"It will not be possible to list the many kinds of horseflies that in some regions are called mutucas, which have such a penetrating sting [sic; mouthparts] that look like splinters; the same happens in relation to the different kinds of unbearable flies and mosquitoes found in almost all regions of Brazil and very especially at the mouth of the Xingu river, one of those rivers that, crossing the unknown wildernesses of the American domains, flows into the Amazon, and that pest is there so abundant that it almost kills those who navigate it. There are some flies which, alighting upon animals, drop a maggot which penetrates into the skin, there growing until becoming a hairy worm, called berne, and the natives call it ura. The house mosquitoes are here called muriçocas. In the mud below mangroves and in the margins of the rivers near the coast swarms are bred of small, almost invisible mosquitoes called meruins, which during the 'marés de lançamento' [tides occurring in period of crescent and waning moons] bite desperately, leaving an itching similar to that produced by nettle".

 

References

Amaral, P. do & J. R. de Melo. 1941. Geórgicas brasileiras (Cantos sobre coisas rusticas do Brasil) (1781). Versão em linguagem de João Gualberto Ferreira dos Santos Reis. Biografias e notas de Regina Pirajá da Silva. Rio de Janeiro, Academia Brasileira de Letras, xi+395 p.         [ Links ]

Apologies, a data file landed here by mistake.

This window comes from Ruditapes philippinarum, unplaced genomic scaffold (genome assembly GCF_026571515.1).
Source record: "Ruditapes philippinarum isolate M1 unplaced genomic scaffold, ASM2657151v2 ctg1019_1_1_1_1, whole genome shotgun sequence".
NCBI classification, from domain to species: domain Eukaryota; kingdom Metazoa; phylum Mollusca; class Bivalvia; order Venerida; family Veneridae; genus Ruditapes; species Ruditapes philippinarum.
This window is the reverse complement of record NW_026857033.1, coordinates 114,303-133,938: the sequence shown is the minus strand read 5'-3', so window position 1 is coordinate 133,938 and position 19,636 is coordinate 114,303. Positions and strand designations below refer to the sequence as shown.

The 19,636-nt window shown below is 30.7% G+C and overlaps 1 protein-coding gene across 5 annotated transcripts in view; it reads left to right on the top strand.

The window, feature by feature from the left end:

Ferreyra, L. G. 1735. Erario mineral dividido em doze tratados, dedicado, e offerecido á purissima, e serenissima Virgem Nossa Senhora da Conceyçaõ. Autor Luis Gomes Ferreyra, cirurgião approvado, natural da Villa de S. Pedro de Rates, e assistente nas minas de ouro por discurso de vinte annos, Lisboa Occidental, Officina de Miguel Rodrigues, Impressor do Senhor Patriarca, 548p.         [ Links ]

Lenko, K. & N. Papavero. 1997. Insetos no folclore. 2ª. edição (revista e ampliada), São Paulo, Plêiade & Fundação de Amparo à Pesquisa do Estado de São Paulo, 467 p.         [ Links ]